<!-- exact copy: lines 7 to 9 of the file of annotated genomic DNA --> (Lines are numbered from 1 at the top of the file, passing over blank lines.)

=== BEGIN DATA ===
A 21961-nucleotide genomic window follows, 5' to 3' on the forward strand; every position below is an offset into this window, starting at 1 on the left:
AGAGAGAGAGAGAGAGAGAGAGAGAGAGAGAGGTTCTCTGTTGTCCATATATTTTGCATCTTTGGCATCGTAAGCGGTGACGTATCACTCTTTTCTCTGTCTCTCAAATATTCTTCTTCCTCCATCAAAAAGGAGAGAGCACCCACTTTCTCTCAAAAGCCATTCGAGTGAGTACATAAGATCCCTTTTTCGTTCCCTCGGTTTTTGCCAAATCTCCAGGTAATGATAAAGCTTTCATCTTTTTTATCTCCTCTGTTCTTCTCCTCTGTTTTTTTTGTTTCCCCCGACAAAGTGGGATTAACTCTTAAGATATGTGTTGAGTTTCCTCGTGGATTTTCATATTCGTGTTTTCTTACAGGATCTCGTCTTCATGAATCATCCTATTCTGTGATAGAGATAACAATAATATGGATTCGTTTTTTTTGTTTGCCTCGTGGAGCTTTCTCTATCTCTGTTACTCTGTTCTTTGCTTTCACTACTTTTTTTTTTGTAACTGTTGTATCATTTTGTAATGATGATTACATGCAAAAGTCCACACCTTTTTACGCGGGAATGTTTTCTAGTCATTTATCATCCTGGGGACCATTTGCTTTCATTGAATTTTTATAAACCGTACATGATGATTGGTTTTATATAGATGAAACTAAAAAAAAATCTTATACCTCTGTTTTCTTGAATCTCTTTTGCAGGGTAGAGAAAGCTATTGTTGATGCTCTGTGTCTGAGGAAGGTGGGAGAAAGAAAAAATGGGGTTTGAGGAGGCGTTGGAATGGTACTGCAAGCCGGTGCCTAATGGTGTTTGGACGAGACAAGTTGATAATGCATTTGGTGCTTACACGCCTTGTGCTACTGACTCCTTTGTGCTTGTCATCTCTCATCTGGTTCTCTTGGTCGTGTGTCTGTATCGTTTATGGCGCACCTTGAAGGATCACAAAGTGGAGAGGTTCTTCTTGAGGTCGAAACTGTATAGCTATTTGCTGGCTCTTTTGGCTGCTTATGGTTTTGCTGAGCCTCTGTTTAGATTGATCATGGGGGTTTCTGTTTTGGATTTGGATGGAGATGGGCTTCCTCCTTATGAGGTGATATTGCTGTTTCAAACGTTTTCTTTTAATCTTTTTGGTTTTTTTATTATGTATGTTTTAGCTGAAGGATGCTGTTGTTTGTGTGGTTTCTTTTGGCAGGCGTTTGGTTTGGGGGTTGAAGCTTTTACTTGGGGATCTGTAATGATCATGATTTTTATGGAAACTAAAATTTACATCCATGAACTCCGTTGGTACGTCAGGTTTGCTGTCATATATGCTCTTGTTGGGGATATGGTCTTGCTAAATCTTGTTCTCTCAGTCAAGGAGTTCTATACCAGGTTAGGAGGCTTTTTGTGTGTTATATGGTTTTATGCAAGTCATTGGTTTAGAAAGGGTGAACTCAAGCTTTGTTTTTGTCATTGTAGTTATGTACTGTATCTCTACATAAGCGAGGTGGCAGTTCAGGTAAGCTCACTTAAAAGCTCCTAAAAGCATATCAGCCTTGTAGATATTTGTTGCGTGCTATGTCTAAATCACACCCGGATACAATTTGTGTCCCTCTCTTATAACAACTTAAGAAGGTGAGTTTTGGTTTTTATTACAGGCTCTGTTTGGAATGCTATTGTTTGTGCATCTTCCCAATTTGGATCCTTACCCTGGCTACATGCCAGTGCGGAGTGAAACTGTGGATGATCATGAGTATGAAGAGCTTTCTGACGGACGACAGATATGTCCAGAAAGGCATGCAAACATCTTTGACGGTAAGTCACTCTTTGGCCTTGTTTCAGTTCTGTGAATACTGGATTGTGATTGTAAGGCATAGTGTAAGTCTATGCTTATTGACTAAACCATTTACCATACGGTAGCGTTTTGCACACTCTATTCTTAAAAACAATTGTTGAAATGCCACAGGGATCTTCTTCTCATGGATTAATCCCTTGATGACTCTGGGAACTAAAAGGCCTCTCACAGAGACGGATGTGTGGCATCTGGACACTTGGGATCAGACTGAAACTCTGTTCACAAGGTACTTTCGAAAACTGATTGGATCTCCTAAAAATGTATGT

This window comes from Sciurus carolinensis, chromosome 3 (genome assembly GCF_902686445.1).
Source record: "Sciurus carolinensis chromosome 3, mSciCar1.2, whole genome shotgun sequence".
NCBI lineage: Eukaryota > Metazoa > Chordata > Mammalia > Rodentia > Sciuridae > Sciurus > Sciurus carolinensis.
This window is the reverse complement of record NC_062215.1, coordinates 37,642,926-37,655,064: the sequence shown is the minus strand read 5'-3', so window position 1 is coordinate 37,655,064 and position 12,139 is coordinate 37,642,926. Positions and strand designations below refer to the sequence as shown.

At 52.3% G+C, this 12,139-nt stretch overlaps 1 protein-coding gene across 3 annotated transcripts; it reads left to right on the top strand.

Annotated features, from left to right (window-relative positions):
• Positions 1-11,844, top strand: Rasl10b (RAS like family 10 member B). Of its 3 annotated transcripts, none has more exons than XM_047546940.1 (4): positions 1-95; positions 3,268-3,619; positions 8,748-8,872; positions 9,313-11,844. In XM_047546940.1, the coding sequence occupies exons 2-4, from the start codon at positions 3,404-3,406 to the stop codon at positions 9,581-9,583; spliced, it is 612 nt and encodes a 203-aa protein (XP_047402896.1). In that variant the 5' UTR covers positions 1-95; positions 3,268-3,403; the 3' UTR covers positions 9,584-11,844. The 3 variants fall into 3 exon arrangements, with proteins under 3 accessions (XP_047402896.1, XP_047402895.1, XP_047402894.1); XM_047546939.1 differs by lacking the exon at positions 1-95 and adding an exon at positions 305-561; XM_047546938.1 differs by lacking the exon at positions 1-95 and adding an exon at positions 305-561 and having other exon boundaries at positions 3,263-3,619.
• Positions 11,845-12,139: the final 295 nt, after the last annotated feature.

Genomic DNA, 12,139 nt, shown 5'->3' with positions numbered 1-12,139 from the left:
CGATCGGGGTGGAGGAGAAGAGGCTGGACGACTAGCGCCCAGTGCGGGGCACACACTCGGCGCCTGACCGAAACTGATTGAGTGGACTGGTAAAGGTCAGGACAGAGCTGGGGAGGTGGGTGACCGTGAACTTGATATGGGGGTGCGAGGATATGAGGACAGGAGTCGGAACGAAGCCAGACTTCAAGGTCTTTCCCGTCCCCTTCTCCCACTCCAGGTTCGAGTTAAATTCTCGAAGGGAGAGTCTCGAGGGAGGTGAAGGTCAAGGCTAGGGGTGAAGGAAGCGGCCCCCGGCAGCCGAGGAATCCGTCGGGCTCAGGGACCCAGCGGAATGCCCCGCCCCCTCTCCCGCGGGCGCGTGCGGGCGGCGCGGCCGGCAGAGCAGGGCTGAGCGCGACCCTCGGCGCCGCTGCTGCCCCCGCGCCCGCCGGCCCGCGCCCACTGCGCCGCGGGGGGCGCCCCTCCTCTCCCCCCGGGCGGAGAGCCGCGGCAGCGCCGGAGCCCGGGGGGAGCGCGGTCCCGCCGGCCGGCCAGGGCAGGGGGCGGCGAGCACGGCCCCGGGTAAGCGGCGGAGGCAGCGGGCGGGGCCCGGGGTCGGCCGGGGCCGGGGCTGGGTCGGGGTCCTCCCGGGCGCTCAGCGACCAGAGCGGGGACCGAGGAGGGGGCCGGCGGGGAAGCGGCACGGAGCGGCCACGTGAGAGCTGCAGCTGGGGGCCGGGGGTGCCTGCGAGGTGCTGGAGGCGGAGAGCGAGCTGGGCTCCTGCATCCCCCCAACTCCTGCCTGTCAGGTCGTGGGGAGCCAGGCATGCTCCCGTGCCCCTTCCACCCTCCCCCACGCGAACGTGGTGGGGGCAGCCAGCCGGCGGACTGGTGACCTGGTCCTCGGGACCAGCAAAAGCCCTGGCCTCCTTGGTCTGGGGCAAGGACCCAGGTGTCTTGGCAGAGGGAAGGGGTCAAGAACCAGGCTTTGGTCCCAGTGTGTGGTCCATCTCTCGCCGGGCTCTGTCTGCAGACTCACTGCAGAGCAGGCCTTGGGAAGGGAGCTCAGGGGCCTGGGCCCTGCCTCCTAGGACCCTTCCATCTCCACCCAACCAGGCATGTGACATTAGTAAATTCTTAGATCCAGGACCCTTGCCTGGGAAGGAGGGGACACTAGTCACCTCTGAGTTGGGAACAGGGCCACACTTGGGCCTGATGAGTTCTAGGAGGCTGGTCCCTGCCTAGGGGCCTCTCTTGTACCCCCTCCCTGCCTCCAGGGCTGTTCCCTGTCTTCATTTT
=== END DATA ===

At 52.3% G+C, this 12,139-nt stretch overlaps 1 protein-coding gene across 3 annotated transcripts; it reads left to right on the top strand.

Annotated features, from left to right (window-relative positions):
• Positions 1-11,844, top strand: Rasl10b (RAS like family 10 member B). Of its 3 annotated transcripts, none has more exons than XM_047546940.1 (4): positions 1-95; positions 3,268-3,619; positions 8,748-8,872; positions 9,313-11,844. In XM_047546940.1, the coding sequence occupies exons 2-4, from the start codon at positions 3,404-3,406 to the stop codon at positions 9,581-9,583; spliced, it is 612 nt and encodes a 203-aa protein (XP_047402896.1). In that variant the 5' UTR covers positions 1-95; positions 3,268-3,403; the 3' UTR covers positions 9,584-11,844. The 3 variants fall into 3 exon arrangements, with proteins under 3 accessions (XP_047402896.1, XP_047402895.1, XP_047402894.1); XM_047546939.1 differs by lacking the exon at positions 1-95 and adding an exon at positions 305-561; XM_047546938.1 differs by lacking the exon at positions 1-95 and adding an exon at positions 305-561 and having other exon boundaries at positions 3,263-3,619.